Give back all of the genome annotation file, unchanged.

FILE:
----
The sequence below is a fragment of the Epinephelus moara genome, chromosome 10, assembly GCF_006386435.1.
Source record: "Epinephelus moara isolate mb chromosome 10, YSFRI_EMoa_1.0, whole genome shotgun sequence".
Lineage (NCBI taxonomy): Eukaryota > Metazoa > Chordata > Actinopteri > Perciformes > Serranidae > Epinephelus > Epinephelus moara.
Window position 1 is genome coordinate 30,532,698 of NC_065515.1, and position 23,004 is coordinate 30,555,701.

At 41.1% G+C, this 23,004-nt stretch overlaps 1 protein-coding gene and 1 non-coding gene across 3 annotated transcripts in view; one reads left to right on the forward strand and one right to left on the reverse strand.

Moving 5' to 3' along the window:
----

The sequence below is a fragment of the Epinephelus moara genome, chromosome 10, assembly GCF_006386435.1.
Source record: "Epinephelus moara isolate mb chromosome 10, YSFRI_EMoa_1.0, whole genome shotgun sequence".
Lineage (NCBI taxonomy): Eukaryota > Metazoa > Chordata > Actinopteri > Perciformes > Serranidae > Epinephelus > Epinephelus moara.
Window position 1 is genome coordinate 30,532,698 of NC_065515.1, and position 23,004 is coordinate 30,555,701.

At 41.1% G+C, this 23,004-nt stretch overlaps 1 protein-coding gene and 1 non-coding gene across 3 annotated transcripts in view; one reads left to right on the forward strand and one right to left on the reverse strand.

Moving 5' to 3' along the window: